People may be motivated for a varied number of reasons, sometimes performing an act because they feel they need to or they truly do need to. The goals of a malicious social engineer can be compared to the goals of regular people in the work force. Knowledge is powerful, the more you know, the easier it may be to succeed. Malicious social engineers portray some of the same goals that an everyday Joe or Jane may have with one difference; ethics.
Ethics are the base standards of what is good and bad within a society. If the society, as a whole, feels strongly enough that the behavior is bad, laws may be formed to prevent the behavior. Ethics are what separates the money making goals of the everyday Jane or Joe from the social engineer; out to make their money or their name by stealing knowledge and using it in an unauthorized fashion.
Dr. Max Kilger, co-author of the Honeynet Project, has identified six motivations for non-ethical computer activity. These motivators can be applied with regards to social engineering. The six motivators are: money, entertainment, ego, cause, entrance into a social group and status within that social group. Slides 80-87 in this presentation touch on this.
These motivations are similar in any society (i.e. – people want to make more money or be accepted into a social group). It is important to note that Dr. Kilger did not include some key motivations: knowledge, revenge and curiosity. Each of these motivators can be looked at as a goal of social engineering. The ultimate goal, is information; information needed to satisfy the aforementioned motivators.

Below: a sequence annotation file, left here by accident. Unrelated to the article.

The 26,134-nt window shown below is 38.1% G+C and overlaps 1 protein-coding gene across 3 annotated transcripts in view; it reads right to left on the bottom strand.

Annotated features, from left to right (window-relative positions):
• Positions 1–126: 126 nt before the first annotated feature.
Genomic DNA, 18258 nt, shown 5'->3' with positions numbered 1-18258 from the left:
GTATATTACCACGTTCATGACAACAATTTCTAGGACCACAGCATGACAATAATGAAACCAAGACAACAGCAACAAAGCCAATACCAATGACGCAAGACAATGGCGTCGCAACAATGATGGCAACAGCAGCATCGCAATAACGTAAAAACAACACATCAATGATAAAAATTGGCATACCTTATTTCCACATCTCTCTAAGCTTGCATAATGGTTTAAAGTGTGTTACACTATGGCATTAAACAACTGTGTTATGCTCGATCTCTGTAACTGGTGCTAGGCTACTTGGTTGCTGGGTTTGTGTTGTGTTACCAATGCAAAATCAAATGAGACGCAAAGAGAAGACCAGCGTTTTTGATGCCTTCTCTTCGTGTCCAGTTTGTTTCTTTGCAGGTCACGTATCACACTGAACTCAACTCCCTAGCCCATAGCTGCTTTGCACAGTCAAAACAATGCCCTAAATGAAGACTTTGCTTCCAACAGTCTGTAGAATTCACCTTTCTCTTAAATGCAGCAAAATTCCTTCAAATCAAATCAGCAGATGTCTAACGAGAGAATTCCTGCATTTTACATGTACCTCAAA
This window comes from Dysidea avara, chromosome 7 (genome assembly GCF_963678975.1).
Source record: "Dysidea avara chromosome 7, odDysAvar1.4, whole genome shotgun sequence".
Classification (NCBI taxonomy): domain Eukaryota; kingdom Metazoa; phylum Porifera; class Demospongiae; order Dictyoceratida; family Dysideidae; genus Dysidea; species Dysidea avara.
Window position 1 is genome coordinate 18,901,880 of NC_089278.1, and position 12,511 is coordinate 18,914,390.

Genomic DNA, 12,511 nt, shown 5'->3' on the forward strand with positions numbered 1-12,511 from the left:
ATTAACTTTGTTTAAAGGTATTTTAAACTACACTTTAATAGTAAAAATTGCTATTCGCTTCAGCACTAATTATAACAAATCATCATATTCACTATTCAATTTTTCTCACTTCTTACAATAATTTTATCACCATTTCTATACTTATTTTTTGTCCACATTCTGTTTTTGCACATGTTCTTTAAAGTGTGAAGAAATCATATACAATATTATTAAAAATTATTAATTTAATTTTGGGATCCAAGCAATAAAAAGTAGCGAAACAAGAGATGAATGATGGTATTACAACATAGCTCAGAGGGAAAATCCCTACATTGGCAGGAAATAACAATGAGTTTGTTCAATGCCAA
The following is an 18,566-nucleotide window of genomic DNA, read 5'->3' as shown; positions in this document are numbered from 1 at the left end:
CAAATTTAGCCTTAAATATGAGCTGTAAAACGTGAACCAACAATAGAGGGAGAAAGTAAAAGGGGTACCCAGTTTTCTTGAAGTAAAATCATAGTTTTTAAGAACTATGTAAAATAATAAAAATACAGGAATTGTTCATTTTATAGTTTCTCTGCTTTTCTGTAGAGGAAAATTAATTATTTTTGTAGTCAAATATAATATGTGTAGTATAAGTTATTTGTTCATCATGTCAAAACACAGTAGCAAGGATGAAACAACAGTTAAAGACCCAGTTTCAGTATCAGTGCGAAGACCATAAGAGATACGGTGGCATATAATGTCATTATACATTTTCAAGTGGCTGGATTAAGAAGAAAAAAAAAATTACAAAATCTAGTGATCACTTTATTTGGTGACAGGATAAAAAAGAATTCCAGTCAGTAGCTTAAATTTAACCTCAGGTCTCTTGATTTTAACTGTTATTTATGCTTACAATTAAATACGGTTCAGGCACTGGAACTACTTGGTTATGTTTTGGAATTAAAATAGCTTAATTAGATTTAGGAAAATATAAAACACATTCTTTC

Maslow’s Hierarchy of Needs
Figure 1 depicts the basic needs to survive at the bottom of the triangle. Esteem needs and self-actualization are at the top of the hierarchy. Although the original diagram has been updated; the researcher chose to include the diagram from the 1970’s since it includes the cognitive need of knowledge, a main motivator for criminal behavior.
Using this hierarchy, one can see that at the base of the pyramid is the most primal of needs; the need for food and drink. The basic life needs often cost some amount of money, which may be gained by social engineering. Each of the goals and motivators could be placed into the hierarchy of needs; some needs may hold different positions for the social engineer. Self-actualization; or ego, esteem, status and cause, can be found at the top, or close to the top of the pyramid. A key motivator often times can be the need for recognition.
Social Engineering as a Protection
On the other hand, social engineering has become a very big part in penetration testing. In an attempt to help secure a company or help them see the dangers that lurk out in the business world a professional social engineer will use the very same tactics as a malicious social engineer, but with one MAJOR difference. Motivation. The professional social engineer may employ all the deceiving tactics and the covert technology but when they obtain information it is just reported upon to help the company set policies and standards, as well as an education plan, to help their staff be aware of the threats out there.
This being made aware can make the difference between success and failure in a social engineering attack. Some examples of professional social engineers:
The goals of a malicious social engineer can be compared to the goals of any criminal activity; knowledge, power, money, control, bragging rights, etc. Malicious social engineering with the purpose of data theft, is like any other crime, it contains motive and a goal. If computer security personnel can brainstorm the reasons a social engineer might want to enter their system, along with a list of possible goals of that engineer, then preventative measures and training can be implemented.